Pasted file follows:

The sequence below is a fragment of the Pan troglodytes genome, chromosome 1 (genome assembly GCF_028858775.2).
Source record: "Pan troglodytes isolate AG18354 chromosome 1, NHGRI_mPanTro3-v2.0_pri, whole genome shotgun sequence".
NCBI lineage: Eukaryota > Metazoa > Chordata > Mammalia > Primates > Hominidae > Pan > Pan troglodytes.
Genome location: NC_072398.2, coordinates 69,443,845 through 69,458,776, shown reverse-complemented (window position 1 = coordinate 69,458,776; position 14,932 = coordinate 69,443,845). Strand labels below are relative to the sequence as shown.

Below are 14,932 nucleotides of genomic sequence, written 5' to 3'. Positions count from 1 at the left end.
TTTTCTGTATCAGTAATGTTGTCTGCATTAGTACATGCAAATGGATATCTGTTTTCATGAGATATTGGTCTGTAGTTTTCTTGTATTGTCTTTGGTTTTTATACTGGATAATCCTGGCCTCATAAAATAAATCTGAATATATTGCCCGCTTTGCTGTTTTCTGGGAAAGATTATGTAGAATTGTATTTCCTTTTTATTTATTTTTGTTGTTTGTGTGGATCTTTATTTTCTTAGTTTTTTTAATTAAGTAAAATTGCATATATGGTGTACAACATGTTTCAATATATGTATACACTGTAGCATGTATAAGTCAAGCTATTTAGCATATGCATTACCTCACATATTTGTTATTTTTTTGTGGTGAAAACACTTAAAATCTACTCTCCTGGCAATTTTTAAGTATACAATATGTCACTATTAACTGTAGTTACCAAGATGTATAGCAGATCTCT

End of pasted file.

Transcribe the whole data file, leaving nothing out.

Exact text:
The sequence below is a fragment of the Pan troglodytes genome, chromosome 1 (genome assembly GCF_028858775.2).
Source record: "Pan troglodytes isolate AG18354 chromosome 1, NHGRI_mPanTro3-v2.0_pri, whole genome shotgun sequence".
NCBI lineage: Eukaryota > Metazoa > Chordata > Mammalia > Primates > Hominidae > Pan > Pan troglodytes.
Genome location: NC_072398.2, coordinates 69,443,845 through 69,458,776, shown reverse-complemented (window position 1 = coordinate 69,458,776; position 14,932 = coordinate 69,443,845). Strand labels below are relative to the sequence as shown.

Below are 14,932 nucleotides of genomic sequence, written 5' to 3'. Positions count from 1 at the left end.
TTTTCTGTATCAGTAATGTTGTCTGCATTAGTACATGCAAATGGATATCTGTTTTCATGAGATATTGGTCTGTAGTTTTCTTGTATTGTCTTTGGTTTTTATACTGGATAATCCTGGCCTCATAAAATAAATCTGAATATATTGCCCGCTTTGCTGTTTTCTGGGAAAGATTATGTAGAATTGTATTTCCTTTTTATTTATTTTTGTTGTTTGTGTGGATCTTTATTTTCTTAGTTTTTTTAATTAAGTAAAATTGCATATATGGTGTACAACATGTTTCAATATATGTATACACTGTAGCATGTATAAGTCAAGCTATTTAGCATATGCATTACCTCACATATTTGTTATTTTTTTGTGGTGAAAACACTTAAAATCTACTCTCCTGGCAATTTTTAAGTATACAATATGTCACTATTAACTGTAGTTACCAAGATGTATAGCAGATCTCT